When we go to work to do our jobs, we do not leave our sympathetic nervous systems behind and we can often experience similar difficulties to what I experienced while trying to tie my line. Even though most of us do not experience life threatening situations at work, many people do feel threatened at work. Feelings are unique, personal things and the situations that make people feel threatened at work will differ greatly from person to person. Maybe it’s an argument with a colleague. Maybe it’s speaking up at a meeting or public speaking. Maybe it’s something as simple as a supervisor watching you work over your shoulder. The things that make each of us feel threatened are different but when we do, we are likely to experience many of the physiological responses mentioned above. The problem with this is that, unless you’re a professional boxer, or one of those guys on the Deadliest Catch (http://en.wikipedia.org/wiki/Deadliest_Catch) TV program, the fight or flight response is not going to be particularly useful. Here are some simple examples of when the fight or flight response can actually prevent us from doing our best at work:

– Reacting aggressively (and inappropriately) to colleagues at work
– Attempting to write or type with shaky hands and an increased heart-rate
– Experiencing difficulty listening to others
– Feeling burnt out or exhausted after a big meeting or difficult discussion

So… as amazing as our bodies are they do not always serve us well in the workplace. This doesn’t mean that we need to be victims of our fight or flight response!

Here are some tips about how to conquer the fight or flight response:
  • Be honest with yourself and be prepared to admit when you feel threatened
  • Identify any trends and patterns. What normally makes you feel this way and how do you typically react?
  • Identify the early warning signs. Do you start to feel hot or sweaty or are there other unique symptoms?
  • Identify any inappropriate behavioural response patterns
  • Practice delaying those predictable behavioural responses when you notice your early warning signs. Try delaying the behaviour for a little while at first and gradually increase this delay over time.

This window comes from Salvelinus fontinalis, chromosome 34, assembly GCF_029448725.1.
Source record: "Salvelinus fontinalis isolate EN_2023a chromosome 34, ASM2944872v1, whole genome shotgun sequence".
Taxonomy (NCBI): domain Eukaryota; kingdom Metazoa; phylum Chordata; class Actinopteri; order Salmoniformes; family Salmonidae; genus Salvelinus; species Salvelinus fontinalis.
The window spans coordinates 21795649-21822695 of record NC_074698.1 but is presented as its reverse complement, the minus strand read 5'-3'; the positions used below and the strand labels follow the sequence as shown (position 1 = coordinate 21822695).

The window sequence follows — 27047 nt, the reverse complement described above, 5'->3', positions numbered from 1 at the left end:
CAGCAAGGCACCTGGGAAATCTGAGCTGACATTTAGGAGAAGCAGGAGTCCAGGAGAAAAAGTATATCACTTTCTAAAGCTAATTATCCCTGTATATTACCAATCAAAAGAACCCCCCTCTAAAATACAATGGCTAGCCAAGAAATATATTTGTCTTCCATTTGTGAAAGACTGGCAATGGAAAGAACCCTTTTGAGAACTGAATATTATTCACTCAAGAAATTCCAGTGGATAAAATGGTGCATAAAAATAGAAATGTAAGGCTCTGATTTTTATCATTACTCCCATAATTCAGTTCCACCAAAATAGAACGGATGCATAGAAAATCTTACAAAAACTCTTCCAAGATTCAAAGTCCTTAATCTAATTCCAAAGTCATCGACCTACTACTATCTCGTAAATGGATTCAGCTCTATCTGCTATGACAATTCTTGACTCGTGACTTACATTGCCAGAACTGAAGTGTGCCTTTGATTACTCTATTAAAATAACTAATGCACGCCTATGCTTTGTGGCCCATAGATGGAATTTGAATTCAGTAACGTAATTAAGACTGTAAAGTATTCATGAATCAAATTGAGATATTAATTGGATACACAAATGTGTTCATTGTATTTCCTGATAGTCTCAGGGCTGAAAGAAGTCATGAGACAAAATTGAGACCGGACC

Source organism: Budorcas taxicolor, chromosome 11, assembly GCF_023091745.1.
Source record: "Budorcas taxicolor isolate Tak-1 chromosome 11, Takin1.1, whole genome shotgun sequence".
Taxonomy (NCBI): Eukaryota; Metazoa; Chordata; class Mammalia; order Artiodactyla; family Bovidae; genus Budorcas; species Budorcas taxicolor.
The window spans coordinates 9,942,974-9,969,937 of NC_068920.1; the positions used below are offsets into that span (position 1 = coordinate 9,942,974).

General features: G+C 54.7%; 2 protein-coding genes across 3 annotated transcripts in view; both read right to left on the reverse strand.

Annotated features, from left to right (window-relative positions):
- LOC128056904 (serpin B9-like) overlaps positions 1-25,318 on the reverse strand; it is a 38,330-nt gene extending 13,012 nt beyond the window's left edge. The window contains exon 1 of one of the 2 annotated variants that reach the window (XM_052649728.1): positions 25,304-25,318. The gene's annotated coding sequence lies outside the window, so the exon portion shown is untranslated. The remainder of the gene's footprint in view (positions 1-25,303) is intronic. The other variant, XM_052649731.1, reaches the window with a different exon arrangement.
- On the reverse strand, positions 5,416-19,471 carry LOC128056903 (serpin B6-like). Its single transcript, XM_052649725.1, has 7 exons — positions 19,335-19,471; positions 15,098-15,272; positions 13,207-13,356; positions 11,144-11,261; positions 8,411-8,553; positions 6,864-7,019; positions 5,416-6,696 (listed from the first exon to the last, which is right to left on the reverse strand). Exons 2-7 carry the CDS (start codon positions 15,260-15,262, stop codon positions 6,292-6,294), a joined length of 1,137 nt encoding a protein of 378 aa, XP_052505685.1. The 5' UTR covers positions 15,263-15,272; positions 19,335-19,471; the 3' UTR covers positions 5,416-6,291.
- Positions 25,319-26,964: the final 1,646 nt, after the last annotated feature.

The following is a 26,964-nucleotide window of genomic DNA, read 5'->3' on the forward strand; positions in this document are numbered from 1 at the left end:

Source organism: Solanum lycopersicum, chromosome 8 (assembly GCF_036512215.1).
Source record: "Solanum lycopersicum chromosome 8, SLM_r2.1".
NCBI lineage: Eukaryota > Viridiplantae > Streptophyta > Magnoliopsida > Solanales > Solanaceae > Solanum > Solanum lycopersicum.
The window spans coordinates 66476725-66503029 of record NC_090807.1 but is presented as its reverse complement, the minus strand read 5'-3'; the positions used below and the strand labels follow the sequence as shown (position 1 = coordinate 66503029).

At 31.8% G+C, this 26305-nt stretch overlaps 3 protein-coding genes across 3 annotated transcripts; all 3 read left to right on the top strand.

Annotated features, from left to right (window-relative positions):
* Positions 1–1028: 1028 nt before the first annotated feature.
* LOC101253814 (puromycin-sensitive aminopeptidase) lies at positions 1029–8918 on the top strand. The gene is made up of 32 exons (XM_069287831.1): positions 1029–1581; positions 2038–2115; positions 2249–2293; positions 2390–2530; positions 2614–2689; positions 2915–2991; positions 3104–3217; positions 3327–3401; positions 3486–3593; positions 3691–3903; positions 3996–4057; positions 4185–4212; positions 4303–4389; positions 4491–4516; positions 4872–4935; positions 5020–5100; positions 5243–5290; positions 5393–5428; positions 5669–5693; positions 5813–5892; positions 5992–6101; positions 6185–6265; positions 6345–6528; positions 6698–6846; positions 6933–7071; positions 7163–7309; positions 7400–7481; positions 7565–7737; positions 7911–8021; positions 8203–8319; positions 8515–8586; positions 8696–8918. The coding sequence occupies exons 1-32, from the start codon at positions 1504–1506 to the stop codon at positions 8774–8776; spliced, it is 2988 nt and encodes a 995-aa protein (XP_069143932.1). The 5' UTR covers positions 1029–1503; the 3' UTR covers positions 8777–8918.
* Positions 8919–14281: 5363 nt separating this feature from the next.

• Once you are able to delay some of those inappropriate behavioural responses, you will find it much easier to change the behavioural responses and learn a new, more productive habit
  • Identify common inappropriate fears or feelings
  • Systematically challenge these fears or feelings and gain professional help if required
  • Share your struggle with a trusted colleague or your manager. You colleagues cannot support you if they are not aware of the challenges that you are confronting (eg. if you are afraid of public speaking, why not get some training and do a bit more practice?)
Of course challenging one’s fears and modifying ingrained behaviour can often be a long and difficult journey. As such, most people will need help from a friend, family member, psychologist or workplace coach to assist with their journey. However, as with most long-term journeys the first step is often the hardest one. Hopefully this article has made it a little bit easier for some readers to take that first step. We all experience the fight or flight response at times. It’s something we are biologically programmed to experience and nothing to be embarrassed about. However, some of us have the courage to confront and challenge those fears and behavioural responses that are not serving us well in the workplace and some of us do not.

Do you ever experience the fight or flight response in the workplace? Why not vote in our quick poll or share your story below?